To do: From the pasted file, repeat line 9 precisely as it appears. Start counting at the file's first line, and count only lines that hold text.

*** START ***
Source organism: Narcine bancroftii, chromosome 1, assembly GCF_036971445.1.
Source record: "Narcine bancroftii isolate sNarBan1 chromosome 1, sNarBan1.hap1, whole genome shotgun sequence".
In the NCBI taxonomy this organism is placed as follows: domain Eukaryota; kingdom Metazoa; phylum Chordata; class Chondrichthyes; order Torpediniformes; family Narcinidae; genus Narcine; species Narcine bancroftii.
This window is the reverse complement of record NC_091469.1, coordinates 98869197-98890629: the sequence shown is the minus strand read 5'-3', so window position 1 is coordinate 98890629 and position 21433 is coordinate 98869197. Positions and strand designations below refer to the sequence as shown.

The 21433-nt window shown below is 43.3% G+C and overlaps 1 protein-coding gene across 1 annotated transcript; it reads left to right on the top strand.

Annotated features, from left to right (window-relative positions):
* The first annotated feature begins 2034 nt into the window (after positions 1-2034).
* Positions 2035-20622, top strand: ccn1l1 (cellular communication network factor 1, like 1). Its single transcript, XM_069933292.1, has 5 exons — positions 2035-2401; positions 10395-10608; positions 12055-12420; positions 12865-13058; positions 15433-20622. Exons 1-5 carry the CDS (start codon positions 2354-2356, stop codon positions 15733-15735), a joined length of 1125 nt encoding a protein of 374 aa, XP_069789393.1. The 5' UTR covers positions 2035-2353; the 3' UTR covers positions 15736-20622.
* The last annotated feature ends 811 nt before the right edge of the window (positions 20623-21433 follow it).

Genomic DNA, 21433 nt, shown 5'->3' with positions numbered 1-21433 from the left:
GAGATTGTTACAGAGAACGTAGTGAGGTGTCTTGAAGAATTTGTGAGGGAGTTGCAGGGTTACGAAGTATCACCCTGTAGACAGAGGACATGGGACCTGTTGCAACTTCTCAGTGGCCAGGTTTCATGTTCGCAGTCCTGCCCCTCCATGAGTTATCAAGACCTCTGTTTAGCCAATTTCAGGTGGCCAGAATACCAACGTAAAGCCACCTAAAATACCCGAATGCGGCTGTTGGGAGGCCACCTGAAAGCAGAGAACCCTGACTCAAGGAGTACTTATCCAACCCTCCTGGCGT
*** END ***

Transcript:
* The last annotated feature ends 811 nt before the right edge of the window (positions 20623-21433 follow it).